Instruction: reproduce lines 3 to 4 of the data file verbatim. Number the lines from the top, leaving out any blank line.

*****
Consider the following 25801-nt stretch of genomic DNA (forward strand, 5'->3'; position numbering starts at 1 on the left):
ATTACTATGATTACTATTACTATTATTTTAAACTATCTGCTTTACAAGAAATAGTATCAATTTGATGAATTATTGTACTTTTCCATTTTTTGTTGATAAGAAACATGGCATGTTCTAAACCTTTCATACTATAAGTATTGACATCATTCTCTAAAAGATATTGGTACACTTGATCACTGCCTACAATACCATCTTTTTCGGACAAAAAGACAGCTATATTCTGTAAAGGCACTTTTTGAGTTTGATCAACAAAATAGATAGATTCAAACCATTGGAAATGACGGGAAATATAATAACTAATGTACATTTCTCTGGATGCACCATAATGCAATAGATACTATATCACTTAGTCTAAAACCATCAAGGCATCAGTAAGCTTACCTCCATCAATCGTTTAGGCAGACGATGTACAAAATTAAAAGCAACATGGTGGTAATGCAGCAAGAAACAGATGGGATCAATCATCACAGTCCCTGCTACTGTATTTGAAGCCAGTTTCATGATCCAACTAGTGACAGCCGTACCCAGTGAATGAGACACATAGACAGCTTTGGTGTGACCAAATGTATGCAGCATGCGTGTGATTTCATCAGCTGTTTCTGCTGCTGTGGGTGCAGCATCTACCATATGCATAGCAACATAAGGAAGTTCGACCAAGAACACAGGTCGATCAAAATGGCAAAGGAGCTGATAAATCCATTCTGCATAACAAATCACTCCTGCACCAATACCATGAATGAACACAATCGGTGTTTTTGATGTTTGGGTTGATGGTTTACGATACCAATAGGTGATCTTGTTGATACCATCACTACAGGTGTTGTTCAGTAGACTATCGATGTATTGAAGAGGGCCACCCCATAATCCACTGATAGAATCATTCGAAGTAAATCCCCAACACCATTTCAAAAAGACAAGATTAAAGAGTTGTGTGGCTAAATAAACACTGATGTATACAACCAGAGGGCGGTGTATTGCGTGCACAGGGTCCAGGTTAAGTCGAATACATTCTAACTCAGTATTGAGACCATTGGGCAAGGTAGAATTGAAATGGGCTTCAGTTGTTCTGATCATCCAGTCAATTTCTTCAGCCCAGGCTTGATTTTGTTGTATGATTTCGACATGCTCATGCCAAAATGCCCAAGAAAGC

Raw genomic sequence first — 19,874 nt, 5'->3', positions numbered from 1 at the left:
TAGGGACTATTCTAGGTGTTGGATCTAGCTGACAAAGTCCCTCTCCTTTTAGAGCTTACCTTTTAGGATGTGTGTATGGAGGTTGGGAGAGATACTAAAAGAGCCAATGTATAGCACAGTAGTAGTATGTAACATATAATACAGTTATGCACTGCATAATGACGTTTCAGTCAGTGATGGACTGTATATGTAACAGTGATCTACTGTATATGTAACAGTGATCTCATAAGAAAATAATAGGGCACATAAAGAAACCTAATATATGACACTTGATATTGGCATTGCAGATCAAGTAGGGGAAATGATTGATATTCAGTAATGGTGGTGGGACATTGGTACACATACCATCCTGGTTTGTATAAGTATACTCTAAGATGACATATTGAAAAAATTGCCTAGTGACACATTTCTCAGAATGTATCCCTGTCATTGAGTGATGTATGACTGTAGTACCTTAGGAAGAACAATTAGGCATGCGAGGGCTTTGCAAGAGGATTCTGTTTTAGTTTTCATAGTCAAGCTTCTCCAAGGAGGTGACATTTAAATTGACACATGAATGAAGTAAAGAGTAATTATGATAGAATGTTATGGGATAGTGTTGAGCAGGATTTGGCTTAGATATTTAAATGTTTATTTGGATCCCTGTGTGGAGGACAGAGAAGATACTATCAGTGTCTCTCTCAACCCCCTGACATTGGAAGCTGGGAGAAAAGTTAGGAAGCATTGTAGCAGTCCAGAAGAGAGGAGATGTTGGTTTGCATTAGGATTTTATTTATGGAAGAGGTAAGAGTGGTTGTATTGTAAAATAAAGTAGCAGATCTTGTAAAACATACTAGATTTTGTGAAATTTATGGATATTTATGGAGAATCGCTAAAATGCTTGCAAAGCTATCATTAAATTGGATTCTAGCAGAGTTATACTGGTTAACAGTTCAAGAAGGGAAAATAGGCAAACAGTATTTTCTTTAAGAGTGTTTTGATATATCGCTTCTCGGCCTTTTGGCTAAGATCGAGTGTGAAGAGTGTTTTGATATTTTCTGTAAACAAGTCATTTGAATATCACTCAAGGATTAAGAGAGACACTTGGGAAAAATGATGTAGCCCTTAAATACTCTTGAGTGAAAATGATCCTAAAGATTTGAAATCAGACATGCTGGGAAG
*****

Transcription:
Raw genomic sequence first — 19,874 nt, 5'->3', positions numbered from 1 at the left:
TAGGGACTATTCTAGGTGTTGGATCTAGCTGACAAAGTCCCTCTCCTTTTAGAGCTTACCTTTTAGGATGTGTGTATGGAGGTTGGGAGAGATACTAAAAGAGCCAATGTATAGCACAGTAGTAGTATGTAACATATAATACAGTTATGCACTGCATAATGACGTTTCAGTCAGTGATGGACTGTATATGTAACAGTGATCTACTGTATATGTAACAGTGATCTCATAAGAAAATAATAGGGCACATAAAGAAACCTAATATATGACACTTGATATTGGCATTGCAGATCAAGTAGGGGAAATGATTGATATTCAGTAATGGTGGTGGGACATTGGTACACATACCATCCTGGTTTGTATAAGTATACTCTAAGATGACATATTGAAAAAATTGCCTAGTGACACATTTCTCAGAATGTATCCCTGTCATTGAGTGATGTATGACTGTAGTACCTTAGGAAGAACAATTAGGCATGCGAGGGCTTTGCAAGAGGATTCTGTTTTAGTTTTCATAGTCAAGCTTCTCCAAGGAGGTGACATTTAAATTGACACATGAATGAAGTAAAGAGTAATTATGATAGAATGTTATGGGATAGTGTTGAGCAGGATTTGGCTTAGATATTTAAATGTTTATTTGGATCCCTGTGTGGAGGACAGAGAAGATACTATCAGTGTCTCTCTCAACCCCCTGACATTGGAAGCTGGGAGAAAAGTTAGGAAGCATTGTAGCAGTCCAGAAGAGAGGAGATGTTGGTTTGCATTAGGATTTTATTTATGGAAGAGGTAAGAGTGGTTGTATTGTAAAATAAAGTAGCAGATCTTGTAAAACATACTAGATTTTGTGAAATTTATGGATATTTATGGAGAATCGCTAAAATGCTTGCAAAGCTATCATTAAATTGGATTCTAGCAGAGTTATACTGGTTAACAGTTCAAGAAGGGAAAATAGGCAAACAGTATTTTCTTTAAGAGTGTTTTGATATATCGCTTCTCGGCCTTTTGGCTAAGATCGAGTGTGAAGAGTGTTTTGATATTTTCTGTAAACAAGTCATTTGAATATCACTCAAGGATTAAGAGAGACACTTGGGAAAAATGATGTAGCCCTTAAATACTCTTGAGTGAAAATGATCCTAAAGATTTGAAATCAGACATGCTGGGAAG